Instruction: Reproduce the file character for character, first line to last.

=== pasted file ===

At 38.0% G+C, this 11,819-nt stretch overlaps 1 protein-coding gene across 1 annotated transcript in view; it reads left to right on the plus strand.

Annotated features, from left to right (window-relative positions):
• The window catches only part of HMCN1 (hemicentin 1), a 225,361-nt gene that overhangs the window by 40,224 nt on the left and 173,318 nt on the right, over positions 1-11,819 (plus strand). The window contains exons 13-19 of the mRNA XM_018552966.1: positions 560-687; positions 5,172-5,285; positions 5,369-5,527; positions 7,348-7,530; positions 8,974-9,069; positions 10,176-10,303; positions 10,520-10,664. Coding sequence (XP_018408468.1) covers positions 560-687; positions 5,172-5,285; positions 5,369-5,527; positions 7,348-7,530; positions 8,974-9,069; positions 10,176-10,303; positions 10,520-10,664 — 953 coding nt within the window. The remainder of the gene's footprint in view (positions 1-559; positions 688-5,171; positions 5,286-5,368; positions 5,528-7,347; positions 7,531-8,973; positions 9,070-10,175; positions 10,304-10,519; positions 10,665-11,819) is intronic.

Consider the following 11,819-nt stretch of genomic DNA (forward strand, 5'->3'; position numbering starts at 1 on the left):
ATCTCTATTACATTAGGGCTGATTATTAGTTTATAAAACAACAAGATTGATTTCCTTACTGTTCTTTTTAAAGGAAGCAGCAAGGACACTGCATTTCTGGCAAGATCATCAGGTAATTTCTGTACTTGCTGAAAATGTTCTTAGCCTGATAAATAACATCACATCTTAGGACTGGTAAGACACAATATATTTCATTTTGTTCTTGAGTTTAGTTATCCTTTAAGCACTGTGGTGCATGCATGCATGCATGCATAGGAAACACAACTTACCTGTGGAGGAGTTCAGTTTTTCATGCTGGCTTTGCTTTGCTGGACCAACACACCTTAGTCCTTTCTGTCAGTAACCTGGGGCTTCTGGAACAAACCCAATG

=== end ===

At 38.0% G+C, this 11,819-nt stretch overlaps 1 protein-coding gene across 1 annotated transcript in view; it reads left to right on the plus strand.

Annotated features, from left to right (window-relative positions):
• The window catches only part of HMCN1 (hemicentin 1), a 225,361-nt gene that overhangs the window by 40,224 nt on the left and 173,318 nt on the right, over positions 1-11,819 (plus strand). The window contains exons 13-19 of the mRNA XM_018552966.1: positions 560-687; positions 5,172-5,285; positions 5,369-5,527; positions 7,348-7,530; positions 8,974-9,069; positions 10,176-10,303; positions 10,520-10,664. Coding sequence (XP_018408468.1) covers positions 560-687; positions 5,172-5,285; positions 5,369-5,527; positions 7,348-7,530; positions 8,974-9,069; positions 10,176-10,303; positions 10,520-10,664 — 953 coding nt within the window. The remainder of the gene's footprint in view (positions 1-559; positions 688-5,171; positions 5,286-5,368; positions 5,528-7,347; positions 7,531-8,973; positions 9,070-10,175; positions 10,304-10,519; positions 10,665-11,819) is intronic.

Consider the following 11,819-nt stretch of genomic DNA (forward strand, 5'->3'; position numbering starts at 1 on the left):
ATCTCTATTACATTAGGGCTGATTATTAGTTTATAAAACAACAAGATTGATTTCCTTACTGTTCTTTTTAAAGGAAGCAGCAAGGACACTGCATTTCTGGCAAGATCATCAGGTAATTTCTGTACTTGCTGAAAATGTTCTTAGCCTGATAAATAACATCACATCTTAGGACTGGTAAGACACAATATATTTCATTTTGTTCTTGAGTTTAGTTATCCTTTAAGCACTGTGGTGCATGCATGCATGCATGCATAGGAAACACAACTTACCTGTGGAGGAGTTCAGTTTTTCATGCTGGCTTTGCTTTGCTGGACCAACACACCTTAGTCCTTTCTGTCAGTAACCTGGGGCTTCTGGAACAAACCCAATG